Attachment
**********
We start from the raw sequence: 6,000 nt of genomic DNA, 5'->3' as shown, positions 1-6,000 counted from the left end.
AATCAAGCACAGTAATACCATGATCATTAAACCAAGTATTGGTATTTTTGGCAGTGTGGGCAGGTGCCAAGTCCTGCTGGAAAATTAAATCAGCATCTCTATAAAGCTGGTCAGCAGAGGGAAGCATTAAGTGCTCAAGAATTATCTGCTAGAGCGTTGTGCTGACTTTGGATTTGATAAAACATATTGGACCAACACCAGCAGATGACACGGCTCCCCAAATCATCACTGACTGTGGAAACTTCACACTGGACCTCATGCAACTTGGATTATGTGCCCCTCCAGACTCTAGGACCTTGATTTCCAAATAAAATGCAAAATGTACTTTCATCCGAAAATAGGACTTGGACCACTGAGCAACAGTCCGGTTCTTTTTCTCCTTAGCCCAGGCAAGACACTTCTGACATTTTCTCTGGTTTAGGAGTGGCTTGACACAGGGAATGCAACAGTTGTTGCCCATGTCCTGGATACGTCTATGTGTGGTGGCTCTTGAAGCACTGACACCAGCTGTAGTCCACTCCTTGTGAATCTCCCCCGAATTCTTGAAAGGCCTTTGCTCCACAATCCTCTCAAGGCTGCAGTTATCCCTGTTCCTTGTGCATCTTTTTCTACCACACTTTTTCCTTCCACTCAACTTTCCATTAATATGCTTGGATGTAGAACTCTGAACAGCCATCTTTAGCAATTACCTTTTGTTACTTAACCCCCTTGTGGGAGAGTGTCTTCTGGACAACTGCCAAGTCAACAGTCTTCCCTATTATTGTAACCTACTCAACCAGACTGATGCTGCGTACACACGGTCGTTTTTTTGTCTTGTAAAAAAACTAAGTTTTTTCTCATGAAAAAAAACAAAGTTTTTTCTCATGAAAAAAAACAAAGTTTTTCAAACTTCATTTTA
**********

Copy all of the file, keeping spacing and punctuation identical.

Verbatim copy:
We start from the raw sequence: 6,000 nt of genomic DNA, 5'->3' as shown, positions 1-6,000 counted from the left end.
AATCAAGCACAGTAATACCATGATCATTAAACCAAGTATTGGTATTTTTGGCAGTGTGGGCAGGTGCCAAGTCCTGCTGGAAAATTAAATCAGCATCTCTATAAAGCTGGTCAGCAGAGGGAAGCATTAAGTGCTCAAGAATTATCTGCTAGAGCGTTGTGCTGACTTTGGATTTGATAAAACATATTGGACCAACACCAGCAGATGACACGGCTCCCCAAATCATCACTGACTGTGGAAACTTCACACTGGACCTCATGCAACTTGGATTATGTGCCCCTCCAGACTCTAGGACCTTGATTTCCAAATAAAATGCAAAATGTACTTTCATCCGAAAATAGGACTTGGACCACTGAGCAACAGTCCGGTTCTTTTTCTCCTTAGCCCAGGCAAGACACTTCTGACATTTTCTCTGGTTTAGGAGTGGCTTGACACAGGGAATGCAACAGTTGTTGCCCATGTCCTGGATACGTCTATGTGTGGTGGCTCTTGAAGCACTGACACCAGCTGTAGTCCACTCCTTGTGAATCTCCCCCGAATTCTTGAAAGGCCTTTGCTCCACAATCCTCTCAAGGCTGCAGTTATCCCTGTTCCTTGTGCATCTTTTTCTACCACACTTTTTCCTTCCACTCAACTTTCCATTAATATGCTTGGATGTAGAACTCTGAACAGCCATCTTTAGCAATTACCTTTTGTTACTTAACCCCCTTGTGGGAGAGTGTCTTCTGGACAACTGCCAAGTCAACAGTCTTCCCTATTATTGTAACCTACTCAACCAGACTGATGCTGCGTACACACGGTCGTTTTTTTGTCTTGTAAAAAAACTAAGTTTTTTCTCATGAAAAAAAACAAAGTTTTTTCTCATGAAAAAAAACAAAGTTTTTCAAACTTCATTTTA